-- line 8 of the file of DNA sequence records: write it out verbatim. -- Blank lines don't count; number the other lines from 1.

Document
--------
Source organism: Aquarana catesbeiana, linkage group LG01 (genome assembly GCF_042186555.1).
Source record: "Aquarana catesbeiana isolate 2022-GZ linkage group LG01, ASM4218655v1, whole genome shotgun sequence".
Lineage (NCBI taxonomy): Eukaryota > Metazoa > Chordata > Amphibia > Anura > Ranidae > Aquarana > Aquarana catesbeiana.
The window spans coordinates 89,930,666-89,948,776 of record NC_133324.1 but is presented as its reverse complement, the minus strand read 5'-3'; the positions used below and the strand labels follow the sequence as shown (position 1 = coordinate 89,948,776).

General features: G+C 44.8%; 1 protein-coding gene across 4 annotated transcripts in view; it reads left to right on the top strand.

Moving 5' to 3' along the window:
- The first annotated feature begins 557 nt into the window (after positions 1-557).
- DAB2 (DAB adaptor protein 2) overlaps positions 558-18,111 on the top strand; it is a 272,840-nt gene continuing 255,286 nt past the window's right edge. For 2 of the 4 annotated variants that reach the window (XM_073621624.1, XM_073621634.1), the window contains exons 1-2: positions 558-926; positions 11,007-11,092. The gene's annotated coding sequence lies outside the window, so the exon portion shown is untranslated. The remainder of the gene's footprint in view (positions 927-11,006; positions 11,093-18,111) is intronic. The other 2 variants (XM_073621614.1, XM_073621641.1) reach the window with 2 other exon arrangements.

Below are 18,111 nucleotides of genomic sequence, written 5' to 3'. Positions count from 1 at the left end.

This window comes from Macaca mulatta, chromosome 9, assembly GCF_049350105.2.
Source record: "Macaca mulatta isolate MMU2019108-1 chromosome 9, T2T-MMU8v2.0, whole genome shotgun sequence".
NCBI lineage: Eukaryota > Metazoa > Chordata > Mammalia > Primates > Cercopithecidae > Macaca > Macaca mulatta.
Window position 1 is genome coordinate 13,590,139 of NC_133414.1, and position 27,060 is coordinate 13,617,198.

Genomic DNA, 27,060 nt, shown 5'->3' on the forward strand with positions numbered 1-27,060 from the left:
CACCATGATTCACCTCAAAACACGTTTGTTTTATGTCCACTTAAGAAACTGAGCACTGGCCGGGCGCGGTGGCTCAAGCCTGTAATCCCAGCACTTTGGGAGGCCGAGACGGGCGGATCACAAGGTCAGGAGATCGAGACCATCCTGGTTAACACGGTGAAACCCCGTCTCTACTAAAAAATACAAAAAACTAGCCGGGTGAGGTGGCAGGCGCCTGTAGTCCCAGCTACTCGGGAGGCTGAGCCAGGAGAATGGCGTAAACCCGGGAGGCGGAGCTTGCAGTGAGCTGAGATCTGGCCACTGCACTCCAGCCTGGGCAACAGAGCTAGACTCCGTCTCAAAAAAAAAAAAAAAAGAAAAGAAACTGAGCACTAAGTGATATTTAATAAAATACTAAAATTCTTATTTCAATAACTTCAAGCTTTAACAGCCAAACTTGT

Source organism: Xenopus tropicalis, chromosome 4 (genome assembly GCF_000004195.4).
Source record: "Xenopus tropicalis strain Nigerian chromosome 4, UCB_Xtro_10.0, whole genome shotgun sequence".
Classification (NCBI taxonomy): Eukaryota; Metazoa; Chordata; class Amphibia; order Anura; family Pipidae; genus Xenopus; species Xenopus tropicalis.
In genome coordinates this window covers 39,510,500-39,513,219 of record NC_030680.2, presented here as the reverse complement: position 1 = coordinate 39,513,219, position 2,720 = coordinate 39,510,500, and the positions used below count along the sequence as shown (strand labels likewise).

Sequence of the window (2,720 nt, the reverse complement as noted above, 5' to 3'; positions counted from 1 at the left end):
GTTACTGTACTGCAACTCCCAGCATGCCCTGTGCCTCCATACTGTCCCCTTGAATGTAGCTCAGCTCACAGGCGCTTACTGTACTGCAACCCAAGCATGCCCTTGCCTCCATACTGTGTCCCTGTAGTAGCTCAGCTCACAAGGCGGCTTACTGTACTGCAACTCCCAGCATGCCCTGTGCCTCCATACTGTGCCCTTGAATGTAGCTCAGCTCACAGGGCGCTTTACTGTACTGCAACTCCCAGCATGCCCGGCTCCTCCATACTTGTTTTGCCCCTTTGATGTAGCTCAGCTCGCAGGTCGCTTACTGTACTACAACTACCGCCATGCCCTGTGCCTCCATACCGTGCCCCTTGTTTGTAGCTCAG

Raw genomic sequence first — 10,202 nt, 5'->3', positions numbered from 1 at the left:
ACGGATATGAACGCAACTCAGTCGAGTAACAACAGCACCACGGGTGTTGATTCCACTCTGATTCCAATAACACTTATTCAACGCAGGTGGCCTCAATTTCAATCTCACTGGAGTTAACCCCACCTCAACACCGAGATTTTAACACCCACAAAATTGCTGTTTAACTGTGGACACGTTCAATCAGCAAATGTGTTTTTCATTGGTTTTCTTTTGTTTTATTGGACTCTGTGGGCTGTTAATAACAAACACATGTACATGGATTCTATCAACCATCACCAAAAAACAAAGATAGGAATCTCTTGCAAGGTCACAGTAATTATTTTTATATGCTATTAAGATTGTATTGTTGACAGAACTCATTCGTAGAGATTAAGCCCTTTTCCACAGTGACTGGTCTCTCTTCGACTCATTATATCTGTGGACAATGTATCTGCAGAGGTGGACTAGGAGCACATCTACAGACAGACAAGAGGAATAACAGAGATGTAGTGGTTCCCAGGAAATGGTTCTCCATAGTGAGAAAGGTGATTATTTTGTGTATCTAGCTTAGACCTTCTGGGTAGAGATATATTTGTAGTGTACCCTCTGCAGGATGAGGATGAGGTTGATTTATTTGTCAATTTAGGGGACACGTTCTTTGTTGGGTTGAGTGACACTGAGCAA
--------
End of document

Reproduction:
- DAB2 (DAB adaptor protein 2) overlaps positions 558-18,111 on the top strand; it is a 272,840-nt gene continuing 255,286 nt past the window's right edge. For 2 of the 4 annotated variants that reach the window (XM_073621624.1, XM_073621634.1), the window contains exons 1-2: positions 558-926; positions 11,007-11,092. The gene's annotated coding sequence lies outside the window, so the exon portion shown is untranslated. The remainder of the gene's footprint in view (positions 927-11,006; positions 11,093-18,111) is intronic. The other 2 variants (XM_073621614.1, XM_073621641.1) reach the window with 2 other exon arrangements.